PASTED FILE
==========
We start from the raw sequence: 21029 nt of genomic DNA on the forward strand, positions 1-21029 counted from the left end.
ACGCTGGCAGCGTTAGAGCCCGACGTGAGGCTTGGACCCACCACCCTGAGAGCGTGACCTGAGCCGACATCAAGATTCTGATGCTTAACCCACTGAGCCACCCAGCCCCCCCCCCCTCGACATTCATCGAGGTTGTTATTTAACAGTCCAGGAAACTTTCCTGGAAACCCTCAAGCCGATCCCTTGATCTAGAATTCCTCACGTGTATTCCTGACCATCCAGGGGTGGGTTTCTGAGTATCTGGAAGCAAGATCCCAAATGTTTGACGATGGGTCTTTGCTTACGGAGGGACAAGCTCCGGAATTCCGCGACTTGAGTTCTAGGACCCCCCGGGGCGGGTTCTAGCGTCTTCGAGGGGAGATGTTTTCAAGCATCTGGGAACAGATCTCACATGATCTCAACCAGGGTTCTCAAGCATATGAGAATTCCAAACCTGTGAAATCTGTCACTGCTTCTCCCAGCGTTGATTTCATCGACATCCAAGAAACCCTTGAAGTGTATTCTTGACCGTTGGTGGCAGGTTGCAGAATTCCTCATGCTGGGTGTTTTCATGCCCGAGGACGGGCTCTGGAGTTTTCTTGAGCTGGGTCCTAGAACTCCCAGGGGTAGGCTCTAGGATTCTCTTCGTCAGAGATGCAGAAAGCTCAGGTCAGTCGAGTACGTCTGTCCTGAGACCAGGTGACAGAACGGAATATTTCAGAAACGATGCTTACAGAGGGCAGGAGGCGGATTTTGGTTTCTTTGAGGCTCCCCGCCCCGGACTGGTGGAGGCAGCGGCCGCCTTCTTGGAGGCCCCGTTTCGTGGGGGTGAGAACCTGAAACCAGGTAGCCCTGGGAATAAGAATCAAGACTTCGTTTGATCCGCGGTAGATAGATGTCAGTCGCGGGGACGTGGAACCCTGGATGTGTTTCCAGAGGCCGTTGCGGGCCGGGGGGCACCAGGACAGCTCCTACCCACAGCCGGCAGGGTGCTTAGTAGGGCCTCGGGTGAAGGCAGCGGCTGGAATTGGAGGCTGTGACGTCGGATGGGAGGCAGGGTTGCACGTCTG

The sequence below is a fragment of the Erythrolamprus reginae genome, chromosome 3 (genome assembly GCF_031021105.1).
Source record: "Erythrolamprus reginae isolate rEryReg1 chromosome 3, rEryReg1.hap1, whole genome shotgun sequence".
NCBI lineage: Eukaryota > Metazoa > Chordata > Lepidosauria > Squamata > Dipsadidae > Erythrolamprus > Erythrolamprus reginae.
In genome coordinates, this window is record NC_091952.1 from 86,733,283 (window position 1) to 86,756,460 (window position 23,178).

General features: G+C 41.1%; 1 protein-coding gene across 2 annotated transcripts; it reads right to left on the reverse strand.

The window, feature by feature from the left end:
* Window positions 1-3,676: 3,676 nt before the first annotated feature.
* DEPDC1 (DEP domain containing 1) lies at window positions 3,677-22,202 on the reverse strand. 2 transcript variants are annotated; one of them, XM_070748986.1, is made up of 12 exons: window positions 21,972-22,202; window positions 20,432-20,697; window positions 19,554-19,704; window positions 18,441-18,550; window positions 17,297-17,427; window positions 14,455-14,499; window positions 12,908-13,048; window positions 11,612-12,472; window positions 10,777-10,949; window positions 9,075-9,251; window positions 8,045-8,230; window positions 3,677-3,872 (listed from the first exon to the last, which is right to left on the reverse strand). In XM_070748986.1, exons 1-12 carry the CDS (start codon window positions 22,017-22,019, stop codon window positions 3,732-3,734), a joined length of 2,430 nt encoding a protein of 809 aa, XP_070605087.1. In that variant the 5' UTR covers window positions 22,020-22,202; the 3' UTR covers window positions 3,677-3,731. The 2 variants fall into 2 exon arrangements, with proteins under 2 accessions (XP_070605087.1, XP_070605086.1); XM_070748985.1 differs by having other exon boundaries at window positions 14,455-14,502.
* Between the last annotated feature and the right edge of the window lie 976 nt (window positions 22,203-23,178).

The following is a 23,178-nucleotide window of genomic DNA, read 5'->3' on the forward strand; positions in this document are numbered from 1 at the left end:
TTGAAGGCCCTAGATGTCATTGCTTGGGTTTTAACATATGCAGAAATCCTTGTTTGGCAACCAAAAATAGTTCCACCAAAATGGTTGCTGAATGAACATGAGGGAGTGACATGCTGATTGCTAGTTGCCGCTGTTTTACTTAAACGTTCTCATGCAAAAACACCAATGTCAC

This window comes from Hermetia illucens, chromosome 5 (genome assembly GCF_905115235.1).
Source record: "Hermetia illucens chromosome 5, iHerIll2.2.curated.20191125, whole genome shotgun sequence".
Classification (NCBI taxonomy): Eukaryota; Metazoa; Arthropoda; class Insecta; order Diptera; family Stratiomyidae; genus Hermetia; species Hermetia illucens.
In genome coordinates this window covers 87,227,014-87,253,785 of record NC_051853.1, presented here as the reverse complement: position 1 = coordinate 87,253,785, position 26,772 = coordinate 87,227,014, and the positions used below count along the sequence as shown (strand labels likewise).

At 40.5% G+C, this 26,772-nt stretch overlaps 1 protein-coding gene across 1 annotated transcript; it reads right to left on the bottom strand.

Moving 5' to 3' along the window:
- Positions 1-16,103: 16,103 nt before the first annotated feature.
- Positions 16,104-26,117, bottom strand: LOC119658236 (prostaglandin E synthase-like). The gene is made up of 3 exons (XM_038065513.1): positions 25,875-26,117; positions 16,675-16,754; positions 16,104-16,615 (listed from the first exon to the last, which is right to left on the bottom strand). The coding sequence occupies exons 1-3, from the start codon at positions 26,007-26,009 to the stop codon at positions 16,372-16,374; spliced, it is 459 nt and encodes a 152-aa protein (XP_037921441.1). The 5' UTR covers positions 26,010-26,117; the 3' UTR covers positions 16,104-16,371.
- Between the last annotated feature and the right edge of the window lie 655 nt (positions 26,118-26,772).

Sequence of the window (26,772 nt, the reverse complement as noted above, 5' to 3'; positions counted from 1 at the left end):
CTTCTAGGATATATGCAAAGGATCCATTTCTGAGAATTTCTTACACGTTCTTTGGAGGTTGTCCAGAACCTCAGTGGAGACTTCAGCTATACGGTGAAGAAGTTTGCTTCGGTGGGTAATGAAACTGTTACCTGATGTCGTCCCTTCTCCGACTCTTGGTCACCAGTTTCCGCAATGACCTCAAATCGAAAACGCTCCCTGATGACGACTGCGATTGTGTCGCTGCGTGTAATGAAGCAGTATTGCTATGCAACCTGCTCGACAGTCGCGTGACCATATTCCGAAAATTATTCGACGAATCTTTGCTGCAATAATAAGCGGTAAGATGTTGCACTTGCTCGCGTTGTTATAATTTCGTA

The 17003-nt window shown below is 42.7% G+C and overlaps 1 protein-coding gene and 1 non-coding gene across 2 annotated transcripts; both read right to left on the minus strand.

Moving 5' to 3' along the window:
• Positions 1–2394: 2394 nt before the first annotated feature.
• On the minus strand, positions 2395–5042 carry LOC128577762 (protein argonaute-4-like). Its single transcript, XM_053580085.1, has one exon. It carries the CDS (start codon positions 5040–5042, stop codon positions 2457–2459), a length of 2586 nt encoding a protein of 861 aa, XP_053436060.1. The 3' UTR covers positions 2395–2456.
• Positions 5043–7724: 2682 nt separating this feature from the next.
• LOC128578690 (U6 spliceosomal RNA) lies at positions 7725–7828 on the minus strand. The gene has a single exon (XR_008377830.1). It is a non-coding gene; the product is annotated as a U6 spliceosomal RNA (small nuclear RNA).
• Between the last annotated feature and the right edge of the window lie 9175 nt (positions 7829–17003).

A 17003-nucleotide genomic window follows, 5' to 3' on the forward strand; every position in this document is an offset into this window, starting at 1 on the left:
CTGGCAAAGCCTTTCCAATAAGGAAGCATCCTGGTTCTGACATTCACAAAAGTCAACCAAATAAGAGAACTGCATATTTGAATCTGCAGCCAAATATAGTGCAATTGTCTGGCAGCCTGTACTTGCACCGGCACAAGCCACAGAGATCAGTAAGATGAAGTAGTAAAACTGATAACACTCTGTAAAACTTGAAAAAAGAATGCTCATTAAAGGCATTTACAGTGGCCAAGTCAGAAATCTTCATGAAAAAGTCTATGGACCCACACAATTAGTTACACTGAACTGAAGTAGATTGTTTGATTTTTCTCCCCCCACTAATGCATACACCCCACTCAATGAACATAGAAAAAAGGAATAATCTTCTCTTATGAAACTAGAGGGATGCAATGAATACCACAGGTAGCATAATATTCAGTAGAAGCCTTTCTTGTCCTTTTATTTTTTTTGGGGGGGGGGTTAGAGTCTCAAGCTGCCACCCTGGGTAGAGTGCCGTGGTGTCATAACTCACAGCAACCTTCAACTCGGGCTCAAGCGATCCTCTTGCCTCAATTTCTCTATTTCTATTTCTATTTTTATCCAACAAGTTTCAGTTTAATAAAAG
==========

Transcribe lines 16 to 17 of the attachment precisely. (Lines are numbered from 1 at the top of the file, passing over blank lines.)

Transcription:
Classification (NCBI taxonomy): Eukaryota; Metazoa; Arthropoda; class Insecta; order Diptera; family Stratiomyidae; genus Hermetia; species Hermetia illucens.
In genome coordinates this window covers 87,227,014-87,253,785 of record NC_051853.1, presented here as the reverse complement: position 1 = coordinate 87,253,785, position 26,772 = coordinate 87,227,014, and the positions used below count along the sequence as shown (strand labels likewise).